The week of the opening ceremonies in an Olympic city is generally an occasion for high excitement, considerable agitation, much confusion and unbearable traffic. But Moscow was more like a ghost town. The comparatively few citizens who did appear on the streets seemed subdued and joyless. Traffic on most thoroughfares was light, and there was elbow room on the sidewalks. As with all things in a nation run by planners, the Olympic calm came off the drawing board. By design, Moscow will be lighter by some two million residents during the 16 days of the Games; Muscovites were "encouraged" to take vacations out of town in the Olympic weeks, and a vastly increased summer-camp program has made the city virtually childless.
Normally, Moscow's population in summer increases by 1.5 to two million as tourists come in from other parts of the U.S.S.R. But Soviet citizens who are not on official business are being turned away at various checkpoints on roads leading into the capital. Private cars are also barred from the center lanes of Moscow streets so that Olympic traffic may pass unhindered. What remains is a city where about two million residents have cleared out and a like number of tourists have been kept out. What would normally be a teeming midsummer metropolis of 10 million has suddenly become a much more manageable community of six million.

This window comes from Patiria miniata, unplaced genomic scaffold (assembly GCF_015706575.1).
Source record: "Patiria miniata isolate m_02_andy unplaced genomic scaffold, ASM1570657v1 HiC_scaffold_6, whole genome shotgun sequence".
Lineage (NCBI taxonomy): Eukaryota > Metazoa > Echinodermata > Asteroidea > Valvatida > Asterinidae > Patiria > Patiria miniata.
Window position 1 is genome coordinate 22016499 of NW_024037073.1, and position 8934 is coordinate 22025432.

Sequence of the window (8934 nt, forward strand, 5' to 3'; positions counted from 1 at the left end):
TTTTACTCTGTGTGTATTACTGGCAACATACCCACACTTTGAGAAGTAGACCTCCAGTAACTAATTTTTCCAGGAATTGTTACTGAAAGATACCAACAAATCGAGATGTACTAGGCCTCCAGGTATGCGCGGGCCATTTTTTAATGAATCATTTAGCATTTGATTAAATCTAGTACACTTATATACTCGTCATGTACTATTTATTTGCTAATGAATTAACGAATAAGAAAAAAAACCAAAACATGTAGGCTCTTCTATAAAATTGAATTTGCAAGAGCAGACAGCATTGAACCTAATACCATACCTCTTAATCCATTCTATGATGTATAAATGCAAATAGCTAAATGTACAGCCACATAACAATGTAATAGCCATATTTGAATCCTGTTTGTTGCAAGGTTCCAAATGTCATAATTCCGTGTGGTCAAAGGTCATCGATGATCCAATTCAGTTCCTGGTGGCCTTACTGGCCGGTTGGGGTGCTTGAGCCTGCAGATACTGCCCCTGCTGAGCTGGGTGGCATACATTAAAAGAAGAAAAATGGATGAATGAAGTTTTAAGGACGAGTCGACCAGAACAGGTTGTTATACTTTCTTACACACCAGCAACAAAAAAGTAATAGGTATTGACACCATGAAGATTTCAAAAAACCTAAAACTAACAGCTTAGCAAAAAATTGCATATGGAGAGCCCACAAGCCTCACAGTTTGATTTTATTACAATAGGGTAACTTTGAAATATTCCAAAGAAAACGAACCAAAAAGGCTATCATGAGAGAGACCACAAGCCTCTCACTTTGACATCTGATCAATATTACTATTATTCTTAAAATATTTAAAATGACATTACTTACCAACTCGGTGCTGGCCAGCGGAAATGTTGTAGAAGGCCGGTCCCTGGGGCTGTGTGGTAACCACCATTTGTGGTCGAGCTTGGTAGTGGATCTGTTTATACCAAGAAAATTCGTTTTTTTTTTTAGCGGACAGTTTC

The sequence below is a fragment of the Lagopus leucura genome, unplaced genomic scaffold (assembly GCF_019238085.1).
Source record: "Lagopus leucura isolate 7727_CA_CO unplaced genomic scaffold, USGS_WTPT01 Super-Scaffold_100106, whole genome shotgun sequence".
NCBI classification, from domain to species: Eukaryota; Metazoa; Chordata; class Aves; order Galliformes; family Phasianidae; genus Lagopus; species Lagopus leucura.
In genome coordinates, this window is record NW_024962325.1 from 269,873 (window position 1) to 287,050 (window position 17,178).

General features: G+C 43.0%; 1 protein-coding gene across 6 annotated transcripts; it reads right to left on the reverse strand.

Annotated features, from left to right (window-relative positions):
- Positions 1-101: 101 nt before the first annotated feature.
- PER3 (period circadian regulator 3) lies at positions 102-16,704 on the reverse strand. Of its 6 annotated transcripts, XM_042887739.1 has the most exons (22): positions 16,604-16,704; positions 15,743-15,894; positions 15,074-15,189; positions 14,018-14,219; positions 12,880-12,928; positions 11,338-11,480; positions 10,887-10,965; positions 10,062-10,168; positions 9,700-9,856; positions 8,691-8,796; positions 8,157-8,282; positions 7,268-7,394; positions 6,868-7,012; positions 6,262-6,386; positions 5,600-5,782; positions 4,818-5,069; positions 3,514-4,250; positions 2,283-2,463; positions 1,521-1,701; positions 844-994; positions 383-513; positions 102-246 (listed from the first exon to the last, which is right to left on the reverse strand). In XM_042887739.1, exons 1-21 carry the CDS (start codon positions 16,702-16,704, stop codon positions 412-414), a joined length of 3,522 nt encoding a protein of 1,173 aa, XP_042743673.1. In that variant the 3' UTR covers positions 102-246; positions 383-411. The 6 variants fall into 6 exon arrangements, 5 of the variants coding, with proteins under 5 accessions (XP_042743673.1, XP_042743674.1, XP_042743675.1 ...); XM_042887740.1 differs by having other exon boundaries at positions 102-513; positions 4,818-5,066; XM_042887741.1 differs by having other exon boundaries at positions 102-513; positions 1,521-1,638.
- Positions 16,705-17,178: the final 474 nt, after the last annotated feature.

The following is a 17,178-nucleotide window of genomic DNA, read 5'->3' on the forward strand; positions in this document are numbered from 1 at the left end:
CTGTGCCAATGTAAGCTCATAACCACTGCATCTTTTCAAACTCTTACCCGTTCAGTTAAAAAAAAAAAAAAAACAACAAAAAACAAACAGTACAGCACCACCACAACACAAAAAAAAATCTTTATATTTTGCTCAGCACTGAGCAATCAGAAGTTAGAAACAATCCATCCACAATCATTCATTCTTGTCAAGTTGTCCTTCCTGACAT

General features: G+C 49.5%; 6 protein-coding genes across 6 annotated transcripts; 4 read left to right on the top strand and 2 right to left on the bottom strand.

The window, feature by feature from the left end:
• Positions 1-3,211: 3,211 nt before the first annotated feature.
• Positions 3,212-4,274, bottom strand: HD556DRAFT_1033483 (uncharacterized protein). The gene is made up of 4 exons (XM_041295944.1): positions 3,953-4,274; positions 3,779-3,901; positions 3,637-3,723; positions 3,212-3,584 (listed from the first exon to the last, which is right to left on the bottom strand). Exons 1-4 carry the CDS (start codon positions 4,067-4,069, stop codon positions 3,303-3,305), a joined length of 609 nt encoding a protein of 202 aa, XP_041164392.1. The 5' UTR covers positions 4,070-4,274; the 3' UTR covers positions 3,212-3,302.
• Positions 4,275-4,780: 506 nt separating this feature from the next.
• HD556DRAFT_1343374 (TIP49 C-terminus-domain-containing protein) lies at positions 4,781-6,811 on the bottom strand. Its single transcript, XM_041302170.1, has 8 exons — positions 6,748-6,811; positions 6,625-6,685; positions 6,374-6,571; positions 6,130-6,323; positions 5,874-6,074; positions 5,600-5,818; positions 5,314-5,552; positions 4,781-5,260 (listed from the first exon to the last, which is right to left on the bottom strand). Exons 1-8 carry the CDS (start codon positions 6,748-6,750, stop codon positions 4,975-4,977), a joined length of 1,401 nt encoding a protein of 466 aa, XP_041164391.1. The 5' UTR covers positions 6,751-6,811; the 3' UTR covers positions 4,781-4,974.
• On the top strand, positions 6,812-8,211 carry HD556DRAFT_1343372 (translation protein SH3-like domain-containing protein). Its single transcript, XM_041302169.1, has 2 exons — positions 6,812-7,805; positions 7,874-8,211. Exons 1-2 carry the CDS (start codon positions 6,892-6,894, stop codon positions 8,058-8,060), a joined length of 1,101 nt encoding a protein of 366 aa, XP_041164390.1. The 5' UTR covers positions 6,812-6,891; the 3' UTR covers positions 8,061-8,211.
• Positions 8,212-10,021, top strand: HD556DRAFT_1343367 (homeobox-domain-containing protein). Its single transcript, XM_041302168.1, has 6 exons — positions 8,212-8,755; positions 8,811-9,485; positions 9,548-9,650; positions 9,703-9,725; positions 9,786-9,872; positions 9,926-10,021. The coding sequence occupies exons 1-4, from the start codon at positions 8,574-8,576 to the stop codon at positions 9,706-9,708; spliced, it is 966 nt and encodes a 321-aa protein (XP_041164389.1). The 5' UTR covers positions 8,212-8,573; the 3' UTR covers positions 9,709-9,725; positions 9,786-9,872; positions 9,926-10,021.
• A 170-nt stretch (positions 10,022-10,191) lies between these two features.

Some of the population deficit was to have been filled by foreign Games-goers, particularly those intrepid camera-wielding globe-trotters from the U.S., West Germany and Japan. The city had anticipated some 500,000 visitors during the Olympics, 300,000 of them non-Soviet. Now fewer than 200,000 foreigners are expected. This could cost the Russians more than $150 million in hard currency spent. Americans alone were supposed to number about 30,000, but there were probably no more than a thousand or two in the city last week, and they made themselves notably scarce, perhaps out of embarrassment. Two young women from Connecticut, encountered outside the Kremlin, said they had made their travel plans so long ago they were reluctant to change them.